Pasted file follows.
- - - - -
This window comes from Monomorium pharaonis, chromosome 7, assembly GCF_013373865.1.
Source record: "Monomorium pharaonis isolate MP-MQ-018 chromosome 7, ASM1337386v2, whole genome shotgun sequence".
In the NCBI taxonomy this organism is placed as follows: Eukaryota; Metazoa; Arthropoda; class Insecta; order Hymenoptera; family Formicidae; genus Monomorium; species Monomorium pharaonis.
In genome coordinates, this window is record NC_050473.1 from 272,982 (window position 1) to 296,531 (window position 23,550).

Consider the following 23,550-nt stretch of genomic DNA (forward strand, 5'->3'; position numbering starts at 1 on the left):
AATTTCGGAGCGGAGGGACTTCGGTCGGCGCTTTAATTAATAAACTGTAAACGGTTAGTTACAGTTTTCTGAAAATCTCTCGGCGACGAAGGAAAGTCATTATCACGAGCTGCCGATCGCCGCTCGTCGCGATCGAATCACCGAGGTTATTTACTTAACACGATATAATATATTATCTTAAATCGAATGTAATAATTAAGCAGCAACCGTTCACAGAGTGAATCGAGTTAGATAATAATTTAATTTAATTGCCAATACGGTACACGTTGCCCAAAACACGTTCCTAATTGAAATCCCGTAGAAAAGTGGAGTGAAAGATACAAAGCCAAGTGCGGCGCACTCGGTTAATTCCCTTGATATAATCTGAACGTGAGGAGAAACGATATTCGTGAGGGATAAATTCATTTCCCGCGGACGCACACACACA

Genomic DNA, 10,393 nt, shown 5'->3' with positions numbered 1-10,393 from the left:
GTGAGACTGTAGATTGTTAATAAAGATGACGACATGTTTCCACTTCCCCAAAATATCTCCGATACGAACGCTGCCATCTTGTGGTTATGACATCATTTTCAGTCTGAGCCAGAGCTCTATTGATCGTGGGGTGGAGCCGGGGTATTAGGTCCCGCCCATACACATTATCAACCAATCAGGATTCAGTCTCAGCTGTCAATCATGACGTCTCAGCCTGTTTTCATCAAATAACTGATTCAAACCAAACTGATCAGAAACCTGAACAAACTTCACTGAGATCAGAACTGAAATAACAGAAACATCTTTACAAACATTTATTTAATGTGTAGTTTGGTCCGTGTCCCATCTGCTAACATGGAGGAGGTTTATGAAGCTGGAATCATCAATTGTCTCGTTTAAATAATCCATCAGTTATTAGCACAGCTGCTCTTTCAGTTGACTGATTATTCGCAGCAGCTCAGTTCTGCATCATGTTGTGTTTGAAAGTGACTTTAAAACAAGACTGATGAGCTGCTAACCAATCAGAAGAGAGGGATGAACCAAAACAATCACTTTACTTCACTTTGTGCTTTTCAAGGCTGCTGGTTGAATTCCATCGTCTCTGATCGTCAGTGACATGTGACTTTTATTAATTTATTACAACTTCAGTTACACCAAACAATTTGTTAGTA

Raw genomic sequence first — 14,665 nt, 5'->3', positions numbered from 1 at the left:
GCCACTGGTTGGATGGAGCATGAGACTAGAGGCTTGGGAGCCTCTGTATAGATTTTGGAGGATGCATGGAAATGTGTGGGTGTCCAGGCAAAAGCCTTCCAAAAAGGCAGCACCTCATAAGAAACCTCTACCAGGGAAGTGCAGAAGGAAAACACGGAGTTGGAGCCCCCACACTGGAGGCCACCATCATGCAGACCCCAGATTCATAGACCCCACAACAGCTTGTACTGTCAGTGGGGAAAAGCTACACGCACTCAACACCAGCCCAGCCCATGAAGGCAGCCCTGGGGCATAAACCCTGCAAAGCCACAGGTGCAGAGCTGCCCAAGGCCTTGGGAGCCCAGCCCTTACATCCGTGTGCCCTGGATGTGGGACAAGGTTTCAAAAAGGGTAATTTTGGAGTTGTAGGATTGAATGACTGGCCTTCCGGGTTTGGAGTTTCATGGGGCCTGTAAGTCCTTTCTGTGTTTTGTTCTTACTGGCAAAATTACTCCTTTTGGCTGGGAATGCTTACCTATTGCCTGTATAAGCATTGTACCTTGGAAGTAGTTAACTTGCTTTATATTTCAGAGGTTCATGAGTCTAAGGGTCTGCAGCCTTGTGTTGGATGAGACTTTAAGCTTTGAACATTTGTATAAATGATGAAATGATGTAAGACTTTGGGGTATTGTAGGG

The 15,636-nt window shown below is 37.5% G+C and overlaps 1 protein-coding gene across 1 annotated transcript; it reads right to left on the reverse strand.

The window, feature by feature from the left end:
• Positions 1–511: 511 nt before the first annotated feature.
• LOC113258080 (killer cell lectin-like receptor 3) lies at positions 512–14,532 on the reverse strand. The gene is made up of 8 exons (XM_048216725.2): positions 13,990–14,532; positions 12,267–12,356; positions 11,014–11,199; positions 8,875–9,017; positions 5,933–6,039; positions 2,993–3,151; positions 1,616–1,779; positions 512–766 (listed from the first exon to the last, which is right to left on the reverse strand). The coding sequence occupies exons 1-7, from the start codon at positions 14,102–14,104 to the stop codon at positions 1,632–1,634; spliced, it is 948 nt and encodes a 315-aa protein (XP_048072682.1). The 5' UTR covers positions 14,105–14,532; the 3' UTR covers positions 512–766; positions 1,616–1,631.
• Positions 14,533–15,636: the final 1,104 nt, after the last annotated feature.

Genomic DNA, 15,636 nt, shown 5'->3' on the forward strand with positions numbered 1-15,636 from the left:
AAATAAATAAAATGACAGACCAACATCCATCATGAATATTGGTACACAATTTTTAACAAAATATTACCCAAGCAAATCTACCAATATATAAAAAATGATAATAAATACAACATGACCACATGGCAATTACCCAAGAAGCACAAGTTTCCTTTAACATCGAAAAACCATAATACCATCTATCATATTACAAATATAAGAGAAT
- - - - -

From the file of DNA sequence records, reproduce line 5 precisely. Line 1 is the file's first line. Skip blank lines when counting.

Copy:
Consider the following 23,550-nt stretch of genomic DNA (forward strand, 5'->3'; position numbering starts at 1 on the left):